Denmark to vote on tough migrant law as Nordic refugee welcome wanes

Reuters

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Denmark's Foreign Minister Kristian Jensen and Denmark's Immigration and Integration Minister Inger Stojberg give a news conference after a meeting on the new Danish asylum laws at the European Parliament's civil liberties committee in Brussels, Belgium, January 25, 2016. Photo: Reuters/Eric Vidal Denmark's Foreign Minister Kristian Jensen and Denmark's Immigration and Integration Minister Inger Stojberg give a news conference after a meeting on the new Danish asylum laws at the European Parliament's civil liberties committee in Brussels, Belgium, January 25, 2016. Photo: Reuters/Eric Vidal

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The Danish parliament is set to pass measures on Tuesday to deter refugees from seeking asylum, including confiscating valuables to pay for their stay, despite protests from international human rights organizations.
The measures, which also include delaying family reunification to three years, are the latest sign that the Nordic welcome for refugees is waning as large numbers flee war in Africa and Middle East in what is becoming Europe's biggest migrant crisis in decades.
The "jewellery bill" is the latest attempt by Denmark's seven-month-old minority center-right government to curb immigration to a country that took in a record 20,000 refugees last year.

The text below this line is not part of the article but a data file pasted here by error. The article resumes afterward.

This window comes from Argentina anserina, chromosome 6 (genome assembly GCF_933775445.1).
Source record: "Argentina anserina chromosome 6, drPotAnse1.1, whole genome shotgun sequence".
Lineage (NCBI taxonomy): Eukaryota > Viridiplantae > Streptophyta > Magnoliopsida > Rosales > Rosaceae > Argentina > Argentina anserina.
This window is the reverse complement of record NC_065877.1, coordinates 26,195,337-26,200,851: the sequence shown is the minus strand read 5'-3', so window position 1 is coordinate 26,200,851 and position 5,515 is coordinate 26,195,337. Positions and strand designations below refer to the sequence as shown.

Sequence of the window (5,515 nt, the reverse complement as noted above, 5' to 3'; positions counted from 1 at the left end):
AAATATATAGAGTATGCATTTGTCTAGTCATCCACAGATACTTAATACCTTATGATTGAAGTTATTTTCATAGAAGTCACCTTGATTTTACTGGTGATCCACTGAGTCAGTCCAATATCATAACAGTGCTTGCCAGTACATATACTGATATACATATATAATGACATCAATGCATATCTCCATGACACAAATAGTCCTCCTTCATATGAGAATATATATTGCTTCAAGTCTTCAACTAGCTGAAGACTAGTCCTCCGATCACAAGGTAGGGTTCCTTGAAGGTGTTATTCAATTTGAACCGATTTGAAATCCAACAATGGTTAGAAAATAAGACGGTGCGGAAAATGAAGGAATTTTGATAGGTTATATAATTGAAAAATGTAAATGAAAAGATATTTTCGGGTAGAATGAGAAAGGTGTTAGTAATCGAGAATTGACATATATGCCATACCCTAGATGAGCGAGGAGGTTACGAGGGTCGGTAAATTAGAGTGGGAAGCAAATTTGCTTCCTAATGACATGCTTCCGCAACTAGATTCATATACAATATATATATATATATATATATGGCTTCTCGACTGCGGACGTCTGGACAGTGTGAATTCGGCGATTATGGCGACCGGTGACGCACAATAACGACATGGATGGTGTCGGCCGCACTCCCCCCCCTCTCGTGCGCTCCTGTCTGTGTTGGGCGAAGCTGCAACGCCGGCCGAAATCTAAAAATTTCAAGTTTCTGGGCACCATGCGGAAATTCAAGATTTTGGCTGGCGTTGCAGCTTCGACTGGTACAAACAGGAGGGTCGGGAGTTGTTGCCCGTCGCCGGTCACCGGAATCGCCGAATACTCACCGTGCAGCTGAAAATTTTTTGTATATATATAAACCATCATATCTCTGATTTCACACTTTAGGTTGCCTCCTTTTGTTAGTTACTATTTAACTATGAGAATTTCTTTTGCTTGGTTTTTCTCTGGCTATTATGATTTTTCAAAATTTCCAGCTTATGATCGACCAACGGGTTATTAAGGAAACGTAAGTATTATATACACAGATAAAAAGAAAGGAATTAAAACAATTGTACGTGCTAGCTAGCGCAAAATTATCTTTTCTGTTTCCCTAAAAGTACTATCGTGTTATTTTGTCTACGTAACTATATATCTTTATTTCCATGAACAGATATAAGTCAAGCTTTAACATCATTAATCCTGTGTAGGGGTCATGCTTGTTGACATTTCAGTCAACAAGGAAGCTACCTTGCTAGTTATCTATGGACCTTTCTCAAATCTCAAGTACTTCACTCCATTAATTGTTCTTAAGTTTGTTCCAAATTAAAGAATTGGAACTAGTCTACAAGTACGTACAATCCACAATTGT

Under the bill, refugees could keep possessions amounting to 10,000 Danish crowns ($1,450), raised from 3,000 crowns after criticism from human rights organizations. Valuables of special emotional value such as wedding rings will be exempt.
The Liberals government has just 34 out of 179 seats in parliament and depends on support of rightist parties, including the anti-immigration Danish People's Party (DF), to pass laws.
The bill is likely to pass with most lawmakers from the main center-left opposition party Social Democrats expected to vote for, as Denmark's political landscape shifts to the right thanks to DF's popularity and rising concern over refugee numbers.
A poll showing 70 percent of voters see it as the most important issue, according to the daily paper Berlingske.
"I wouldn't say that I have become racist or anything," said Poul Madsen, a taxi driver, before the bill was passed. "But I may be more aware of the fact that this has some downsides and may be a potential problem for our society and our economy."
Nordic welcome fades
Denmark is not the only one trying to shut its doors to migrants. Sweden, which took in over 160,000 refugees last year, the most per capita in Europe, introduced checks on its border to Denmark at the start of the year.
Swedish Prime Minister Stefan Lofven promised on Monday more resources for police after a 22-year-old employee was stabbed to death at a refugee centre for unaccompanied minors. A minor was arrested suspected of murder or manslaughter after the incident in Molndal in western Sweden, local TT news agency reported.
A poll on Monday showed support for Lofven's center left Social Democrats at its lowest for nearly 50 years, in part due to a sense that the government was unable to cope with the refugee influx.
Norway, meanwhile, has been trying to send back refugees who crossed over from Russia. Russian Foreign Minister Sergei Lavrov said on Tuesday that Moscow would not take them back.
Denmark is not the only country targeting refugee possessions. Switzerland has started taking valuables worth over 1,000 Swiss francs ($985), the German state of Baden-Württemberg secures valuables above 350 euros ($380), while other southern states have been reported to do the same.
"Most (refugees) have lost everything and yet this legislation appears to say that the few fortunate enough to have survived the trip to Denmark with their few remaining possessions haven't lost enough," the Organization for Security and Cooperation in Europe (OSCE) said, mirroring criticism from many organizations.
 

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